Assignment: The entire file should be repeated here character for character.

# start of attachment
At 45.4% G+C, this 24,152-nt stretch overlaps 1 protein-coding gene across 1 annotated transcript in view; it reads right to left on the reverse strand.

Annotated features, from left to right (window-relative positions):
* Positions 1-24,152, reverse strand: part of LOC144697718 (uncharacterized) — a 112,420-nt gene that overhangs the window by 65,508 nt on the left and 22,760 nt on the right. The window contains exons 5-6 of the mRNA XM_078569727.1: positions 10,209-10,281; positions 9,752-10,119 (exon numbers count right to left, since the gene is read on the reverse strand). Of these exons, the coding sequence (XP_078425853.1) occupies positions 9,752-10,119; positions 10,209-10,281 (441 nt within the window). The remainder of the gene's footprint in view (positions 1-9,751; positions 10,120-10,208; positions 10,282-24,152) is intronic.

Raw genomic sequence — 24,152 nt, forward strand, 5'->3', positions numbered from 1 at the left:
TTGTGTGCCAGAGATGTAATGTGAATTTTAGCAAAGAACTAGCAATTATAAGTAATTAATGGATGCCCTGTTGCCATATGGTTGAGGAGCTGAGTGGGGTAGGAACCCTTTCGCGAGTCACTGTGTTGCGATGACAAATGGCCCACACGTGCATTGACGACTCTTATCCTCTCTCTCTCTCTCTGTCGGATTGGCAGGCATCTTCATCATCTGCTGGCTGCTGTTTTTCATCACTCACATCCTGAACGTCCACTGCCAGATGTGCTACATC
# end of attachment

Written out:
At 45.4% G+C, this 24,152-nt stretch overlaps 1 protein-coding gene across 1 annotated transcript in view; it reads right to left on the reverse strand.

Annotated features, from left to right (window-relative positions):
* Positions 1-24,152, reverse strand: part of LOC144697718 (uncharacterized) — a 112,420-nt gene that overhangs the window by 65,508 nt on the left and 22,760 nt on the right. The window contains exons 5-6 of the mRNA XM_078569727.1: positions 10,209-10,281; positions 9,752-10,119 (exon numbers count right to left, since the gene is read on the reverse strand). Of these exons, the coding sequence (XP_078425853.1) occupies positions 9,752-10,119; positions 10,209-10,281 (441 nt within the window). The remainder of the gene's footprint in view (positions 1-9,751; positions 10,120-10,208; positions 10,282-24,152) is intronic.

Raw genomic sequence — 24,152 nt, forward strand, 5'->3', positions numbered from 1 at the left:
TTGTGTGCCAGAGATGTAATGTGAATTTTAGCAAAGAACTAGCAATTATAAGTAATTAATGGATGCCCTGTTGCCATATGGTTGAGGAGCTGAGTGGGGTAGGAACCCTTTCGCGAGTCACTGTGTTGCGATGACAAATGGCCCACACGTGCATTGACGACTCTTATCCTCTCTCTCTCTCTCTGTCGGATTGGCAGGCATCTTCATCATCTGCTGGCTGCTGTTTTTCATCACTCACATCCTGAACGTCCACTGCCAGATGTGCTACATC